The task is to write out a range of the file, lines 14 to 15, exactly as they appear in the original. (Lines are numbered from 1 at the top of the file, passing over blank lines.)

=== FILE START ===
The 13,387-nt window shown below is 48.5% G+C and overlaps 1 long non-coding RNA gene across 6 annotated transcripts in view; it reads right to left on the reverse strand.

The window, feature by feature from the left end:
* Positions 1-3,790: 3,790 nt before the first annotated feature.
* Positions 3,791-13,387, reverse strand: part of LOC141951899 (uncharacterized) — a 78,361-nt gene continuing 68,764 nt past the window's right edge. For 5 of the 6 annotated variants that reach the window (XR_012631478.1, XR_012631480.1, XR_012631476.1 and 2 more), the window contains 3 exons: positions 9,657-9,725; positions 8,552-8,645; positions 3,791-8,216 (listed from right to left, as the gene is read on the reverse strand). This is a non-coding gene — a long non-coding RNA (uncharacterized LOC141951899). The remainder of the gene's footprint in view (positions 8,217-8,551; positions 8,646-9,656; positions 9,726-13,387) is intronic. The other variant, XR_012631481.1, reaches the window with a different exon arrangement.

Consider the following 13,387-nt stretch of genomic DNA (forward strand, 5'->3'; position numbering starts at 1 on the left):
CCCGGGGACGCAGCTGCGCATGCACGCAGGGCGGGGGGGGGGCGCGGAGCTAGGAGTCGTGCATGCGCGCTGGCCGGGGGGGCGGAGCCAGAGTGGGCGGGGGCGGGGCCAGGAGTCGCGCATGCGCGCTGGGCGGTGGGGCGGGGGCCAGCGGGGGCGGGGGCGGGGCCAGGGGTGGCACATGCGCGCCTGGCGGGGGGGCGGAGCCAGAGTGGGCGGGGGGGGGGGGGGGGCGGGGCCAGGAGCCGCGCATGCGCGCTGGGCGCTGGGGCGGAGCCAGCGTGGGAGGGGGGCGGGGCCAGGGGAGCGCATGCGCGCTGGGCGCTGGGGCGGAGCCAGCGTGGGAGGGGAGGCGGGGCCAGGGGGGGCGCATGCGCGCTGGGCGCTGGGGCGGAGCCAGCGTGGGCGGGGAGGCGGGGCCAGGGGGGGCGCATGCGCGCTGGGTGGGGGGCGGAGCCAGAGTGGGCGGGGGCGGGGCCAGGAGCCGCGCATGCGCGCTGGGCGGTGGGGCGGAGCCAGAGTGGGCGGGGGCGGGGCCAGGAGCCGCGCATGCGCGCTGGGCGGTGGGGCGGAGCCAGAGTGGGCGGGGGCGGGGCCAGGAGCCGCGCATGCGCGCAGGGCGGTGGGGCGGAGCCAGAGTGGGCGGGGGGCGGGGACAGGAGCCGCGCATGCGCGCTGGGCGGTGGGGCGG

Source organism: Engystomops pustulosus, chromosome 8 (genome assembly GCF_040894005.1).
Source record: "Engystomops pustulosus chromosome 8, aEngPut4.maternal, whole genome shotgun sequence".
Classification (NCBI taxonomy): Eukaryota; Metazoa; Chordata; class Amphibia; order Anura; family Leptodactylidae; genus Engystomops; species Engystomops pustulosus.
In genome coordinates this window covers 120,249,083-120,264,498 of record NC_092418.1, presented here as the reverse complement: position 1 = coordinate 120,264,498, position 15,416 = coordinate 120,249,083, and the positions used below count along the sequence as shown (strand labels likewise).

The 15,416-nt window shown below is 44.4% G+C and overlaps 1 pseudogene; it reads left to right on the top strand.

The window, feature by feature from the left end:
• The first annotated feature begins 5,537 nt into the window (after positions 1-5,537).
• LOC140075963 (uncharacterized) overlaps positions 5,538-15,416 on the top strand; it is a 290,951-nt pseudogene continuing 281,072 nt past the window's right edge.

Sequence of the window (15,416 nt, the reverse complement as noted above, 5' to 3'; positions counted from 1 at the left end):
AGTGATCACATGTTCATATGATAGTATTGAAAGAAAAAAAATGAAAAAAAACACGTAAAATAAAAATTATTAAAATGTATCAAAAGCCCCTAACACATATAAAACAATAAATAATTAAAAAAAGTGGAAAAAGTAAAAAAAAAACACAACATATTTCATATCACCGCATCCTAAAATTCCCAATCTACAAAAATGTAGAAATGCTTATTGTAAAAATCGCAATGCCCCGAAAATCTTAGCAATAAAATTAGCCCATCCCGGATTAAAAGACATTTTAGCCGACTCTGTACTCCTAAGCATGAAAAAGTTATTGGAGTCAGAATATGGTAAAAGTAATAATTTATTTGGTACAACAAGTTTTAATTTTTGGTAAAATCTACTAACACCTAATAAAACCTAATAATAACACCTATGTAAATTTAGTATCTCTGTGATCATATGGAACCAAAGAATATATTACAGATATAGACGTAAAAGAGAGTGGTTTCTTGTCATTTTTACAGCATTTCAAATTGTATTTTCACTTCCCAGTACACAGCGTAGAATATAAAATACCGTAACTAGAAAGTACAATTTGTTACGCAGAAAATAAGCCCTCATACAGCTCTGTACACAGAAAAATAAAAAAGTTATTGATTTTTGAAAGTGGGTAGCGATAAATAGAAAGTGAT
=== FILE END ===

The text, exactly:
• LOC140075963 (uncharacterized) overlaps positions 5,538-15,416 on the top strand; it is a 290,951-nt pseudogene continuing 281,072 nt past the window's right edge.

Sequence of the window (15,416 nt, the reverse complement as noted above, 5' to 3'; positions counted from 1 at the left end):